Much of my focus on this blog, and in my yoga class, is about loss and grief as it relates to the death of a loved one. Quite simply, this is because it has been my most personal and profound experience, and in essence my teacher. By no means do I intend to minimize other types of losses and grief resulting from situations other than death. In fact, in today’s post I want to address loss as it touches all aspects of our life – with changes, transitions, growth and deterioration.
More than educating on types of losses one may encounter, I hope to convey that as a society, we need to look at how life (in all it’s ups and downs) effects us emotionally, and how we don’t need to be “diagnosed,” or “treated,” rather beheard and acknowledged that life is hard, and reaction to change is normal.
Imagine tossing a stone into a pond – the stone hits that water and sinks, leaving behind ripples that move in concentric, radiating circles towards the shore.
Think of the stone as the circumstance of change in your life – it doesn’t even have to be a bad change, it can be anything. Outward from that circumstance or incident, the ripples represent the impact and influence that change has on your life.
Change can be anything: loss of a job, change in health, retirement, children leaving home, getting married, deterioration of friendships or romantic relationships and countless more…
And the ripples…depend on your relationship to what what changed, or to the transition, circumstance in question. It’s never JUST about the Loss of _____. Loss and change extend into how we see ourselves, and how we see our place in the world, both now in the present moment but also through the memories of the past and plans for the future. For example:
- loss of a job or retirement = loss of financial security, loss of role (in both job environment and family), perhaps even status, loss of routine, loss of meaning…
- change in health = loss of security/trust in your body, loss of identity, loss in quality of life, loss of dreams, loss of life plan…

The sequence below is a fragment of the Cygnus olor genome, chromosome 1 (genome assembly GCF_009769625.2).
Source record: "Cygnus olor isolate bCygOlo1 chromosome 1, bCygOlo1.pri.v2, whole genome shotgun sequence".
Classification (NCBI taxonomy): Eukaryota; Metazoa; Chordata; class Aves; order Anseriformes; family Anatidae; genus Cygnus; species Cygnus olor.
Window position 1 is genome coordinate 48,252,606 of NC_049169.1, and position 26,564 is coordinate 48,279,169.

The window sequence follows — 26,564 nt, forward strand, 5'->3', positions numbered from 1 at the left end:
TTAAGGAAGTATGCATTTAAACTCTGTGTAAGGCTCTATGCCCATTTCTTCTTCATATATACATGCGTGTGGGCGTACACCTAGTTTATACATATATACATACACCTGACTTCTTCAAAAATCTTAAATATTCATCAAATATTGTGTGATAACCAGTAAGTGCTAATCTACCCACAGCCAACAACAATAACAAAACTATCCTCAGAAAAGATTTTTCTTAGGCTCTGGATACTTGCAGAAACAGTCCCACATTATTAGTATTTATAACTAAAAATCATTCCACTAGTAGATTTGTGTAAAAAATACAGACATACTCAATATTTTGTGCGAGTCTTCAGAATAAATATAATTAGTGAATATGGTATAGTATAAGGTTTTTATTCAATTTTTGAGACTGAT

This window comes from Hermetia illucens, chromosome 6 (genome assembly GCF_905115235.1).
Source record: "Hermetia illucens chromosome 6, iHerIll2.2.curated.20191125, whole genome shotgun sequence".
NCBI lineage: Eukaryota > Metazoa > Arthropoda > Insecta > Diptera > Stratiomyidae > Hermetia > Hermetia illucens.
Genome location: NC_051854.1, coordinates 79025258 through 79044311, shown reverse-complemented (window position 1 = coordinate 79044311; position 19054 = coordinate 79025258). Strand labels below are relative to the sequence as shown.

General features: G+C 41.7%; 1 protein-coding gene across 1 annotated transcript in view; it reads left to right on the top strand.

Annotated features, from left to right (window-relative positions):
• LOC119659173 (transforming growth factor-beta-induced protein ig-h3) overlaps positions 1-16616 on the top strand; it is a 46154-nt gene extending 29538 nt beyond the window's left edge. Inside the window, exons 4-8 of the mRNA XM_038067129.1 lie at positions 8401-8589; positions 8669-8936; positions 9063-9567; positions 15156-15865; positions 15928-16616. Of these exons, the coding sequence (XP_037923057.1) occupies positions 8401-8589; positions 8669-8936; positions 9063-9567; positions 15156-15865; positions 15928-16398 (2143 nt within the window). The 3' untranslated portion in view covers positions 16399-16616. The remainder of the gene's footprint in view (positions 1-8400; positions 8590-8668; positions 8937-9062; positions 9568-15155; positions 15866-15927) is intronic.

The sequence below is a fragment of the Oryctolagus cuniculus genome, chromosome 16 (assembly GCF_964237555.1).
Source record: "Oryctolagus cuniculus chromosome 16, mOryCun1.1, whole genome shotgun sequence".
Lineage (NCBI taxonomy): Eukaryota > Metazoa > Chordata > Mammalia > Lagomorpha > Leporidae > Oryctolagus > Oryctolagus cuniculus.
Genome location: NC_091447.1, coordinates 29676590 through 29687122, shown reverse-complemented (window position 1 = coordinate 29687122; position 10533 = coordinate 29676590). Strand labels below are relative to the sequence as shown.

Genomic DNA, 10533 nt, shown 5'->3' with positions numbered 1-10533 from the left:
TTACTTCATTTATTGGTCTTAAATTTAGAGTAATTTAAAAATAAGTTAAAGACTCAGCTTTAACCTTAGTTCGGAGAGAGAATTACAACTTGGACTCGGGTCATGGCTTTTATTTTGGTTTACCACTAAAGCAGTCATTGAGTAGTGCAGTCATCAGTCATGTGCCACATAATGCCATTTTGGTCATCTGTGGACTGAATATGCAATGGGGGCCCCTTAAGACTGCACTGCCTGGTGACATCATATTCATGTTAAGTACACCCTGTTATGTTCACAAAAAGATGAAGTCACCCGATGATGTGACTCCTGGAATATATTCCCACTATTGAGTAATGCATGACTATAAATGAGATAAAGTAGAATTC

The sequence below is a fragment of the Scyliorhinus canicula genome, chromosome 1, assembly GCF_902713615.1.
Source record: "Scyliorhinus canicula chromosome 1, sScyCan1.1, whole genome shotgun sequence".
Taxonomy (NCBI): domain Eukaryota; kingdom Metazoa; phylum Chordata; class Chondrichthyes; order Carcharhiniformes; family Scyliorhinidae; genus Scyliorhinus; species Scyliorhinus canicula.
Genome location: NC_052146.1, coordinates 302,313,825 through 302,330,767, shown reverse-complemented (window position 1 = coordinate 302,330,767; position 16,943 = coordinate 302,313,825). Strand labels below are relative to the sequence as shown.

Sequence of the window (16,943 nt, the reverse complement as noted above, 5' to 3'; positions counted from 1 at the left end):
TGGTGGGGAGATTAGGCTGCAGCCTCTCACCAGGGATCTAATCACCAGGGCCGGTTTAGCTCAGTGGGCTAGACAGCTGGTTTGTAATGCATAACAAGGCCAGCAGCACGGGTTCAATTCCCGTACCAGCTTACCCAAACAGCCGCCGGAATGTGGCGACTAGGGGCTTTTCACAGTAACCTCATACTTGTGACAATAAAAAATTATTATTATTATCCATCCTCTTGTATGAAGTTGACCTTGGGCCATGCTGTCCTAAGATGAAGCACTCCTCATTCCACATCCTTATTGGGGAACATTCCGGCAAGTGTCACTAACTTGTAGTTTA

- children leaving home = loss of role/ feeling useful, loss of sense of family, loss of developed routine and meaning in life, loss of self-identity as mother/father figure, physical loss of children, and even the security of having more people at home…
- getting married = perceived loss of independence, loss of role as a single person, change in self identity, fears about the future…
If we can slow down and turn our attention inward, AND combine honest appraisal of your life change, AND have a little knowledge about how we naturally react to change and loss (grief), we can become empowered to sit with our pain/emotion/fear and understand that our experience is normal. It’s OK to cry…in fact, more than OK, it’s healthy. It’s normal to feel anxious and distracted, and even have difficulty with memory. It’s normal to have changes in sleeping patterns, and physical symptoms of grief such as fatigue and aches and pains. It’s normal to have volatile emotions. Expected, real, understandable, acceptable, healthy, albeit difficult.
Finding supportive, non-judgemental companions who can lend a listening ear is valuable. As we become aware of how our bodies/minds/souls respond to loss, we need to express it outside ourselves, via talking, journalling etc.
Most importantly, trust yourself, and trust your experience. Give yourself permission to let the changes, transitions and losses in life move you – grieving what you had, what you lost, how you’ve changed. In order to heal grief, you must move through it…
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